by Ann Leckie
Orbit Books, 2019. 416 pages.
Review written August 9, 2019, from a library book
Oh, this book is amazing! I can’t expect anything traditional or stereotypical from Ann Leckie, but she still surprised me. I can tell you about the set-up, but not how everything comes together. Let me tell you that it does, and this book is well worth reading. This one’s fantasy, rather than the science fiction she’s written previously, but it breaks up expectations of the genre, just as her other books did with science fiction.
Here’s the first sentence:
I first saw you when you rode out of the forest, past the cluster of tall, bulge-eyed offering stakes that mark the edges of the forest, your horse at a walk.
At first, I thought this would be like The Fifth Season, by N. K. Jemisin, and take the entire book to let you know who is speaking to whom. But we do find out fairly quickly that the person being addressed is Eolo, the aide to Lord Mowat, who is the heir to the Raven’s Lease. Eolo and Mowat have arrived from the southern defenses on an urgent summons because the Instrument had died. Eolo is a wonderful and resourceful character who is also a transgender man (which barely comes into the story, but I did enjoy the representation).
Then the one speaking begins telling his story and we learn he is a god, a god who lives in a large stone that began under the sea. The god’s story takes a long time to intersect with the Raven god. (There’s a nice touch that this god has a friend who is a god that inhabits mosquitoes, called Myriad. I can believe in that god!)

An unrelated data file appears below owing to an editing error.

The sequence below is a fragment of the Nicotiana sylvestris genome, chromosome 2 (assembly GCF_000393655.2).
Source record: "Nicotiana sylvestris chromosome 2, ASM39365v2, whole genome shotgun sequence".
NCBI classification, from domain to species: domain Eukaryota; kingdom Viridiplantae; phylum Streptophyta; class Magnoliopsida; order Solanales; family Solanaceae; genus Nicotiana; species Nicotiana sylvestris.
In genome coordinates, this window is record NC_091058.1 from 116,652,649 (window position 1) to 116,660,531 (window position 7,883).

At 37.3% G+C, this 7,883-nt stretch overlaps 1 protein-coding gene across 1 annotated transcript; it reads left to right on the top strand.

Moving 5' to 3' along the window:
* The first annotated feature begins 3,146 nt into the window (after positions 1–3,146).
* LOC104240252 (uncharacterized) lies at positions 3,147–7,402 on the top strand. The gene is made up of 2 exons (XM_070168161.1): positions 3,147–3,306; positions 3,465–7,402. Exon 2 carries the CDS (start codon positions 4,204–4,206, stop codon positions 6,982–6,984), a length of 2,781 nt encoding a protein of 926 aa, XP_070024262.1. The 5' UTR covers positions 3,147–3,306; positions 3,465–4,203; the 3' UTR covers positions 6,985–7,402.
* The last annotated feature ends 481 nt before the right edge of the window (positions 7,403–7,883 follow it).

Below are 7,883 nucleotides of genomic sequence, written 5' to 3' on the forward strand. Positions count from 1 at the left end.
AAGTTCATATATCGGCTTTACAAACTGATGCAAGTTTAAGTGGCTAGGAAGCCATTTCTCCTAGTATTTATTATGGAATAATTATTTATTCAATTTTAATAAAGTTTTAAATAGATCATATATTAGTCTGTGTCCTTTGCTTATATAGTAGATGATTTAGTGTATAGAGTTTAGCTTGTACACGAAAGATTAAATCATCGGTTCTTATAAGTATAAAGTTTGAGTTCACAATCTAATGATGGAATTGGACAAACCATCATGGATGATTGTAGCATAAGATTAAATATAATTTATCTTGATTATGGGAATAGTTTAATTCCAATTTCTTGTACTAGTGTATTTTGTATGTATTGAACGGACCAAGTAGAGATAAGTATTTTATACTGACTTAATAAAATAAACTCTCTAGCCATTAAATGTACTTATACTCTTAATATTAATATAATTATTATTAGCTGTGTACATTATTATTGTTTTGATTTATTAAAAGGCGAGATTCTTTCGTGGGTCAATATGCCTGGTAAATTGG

But all is not well at the Raven Tower. The Instrument (a physical raven) is dead, and the previous Lease, Mowat’s father, should have sacrificed himself to the Raven god while the next Instrument is in an egg. But the former Raven’s Lease was nowhere to be found. His brother Hibal, Mowat’s uncle, has taken the Lease’s bench, because it could not remain empty. Mowat is still the Heir to the Raven’s Lease.
But Mowat does not believe this story. His father would never have fled. His father was committed to make the sacrifice. There are many complications, complications with other nations, complications with expectations of the way the Raven god works that don’t seem to be met, and complications with schemers and plotters.
Behind it all, we also get the epic and centuries-long story of the life of the Strength and Patience of the Hill. What is this god’s place in all this?
And yes, we grow fond of both Eolo and the Strength and Patience of the Hill as the story unfolds.
I don’t dare say much more at all, but the story is woven wonderfully. Here is a fantasy tale with nothing typical about it.
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Source: This review is based on a library book from Fairfax County Public Library.
Disclaimer: I am a professional librarian, but I maintain my website and blogs on my own time. The views expressed are solely my own, and in no way represent the official views of my employer or of any committee or group of which I am part.
What did you think of this book?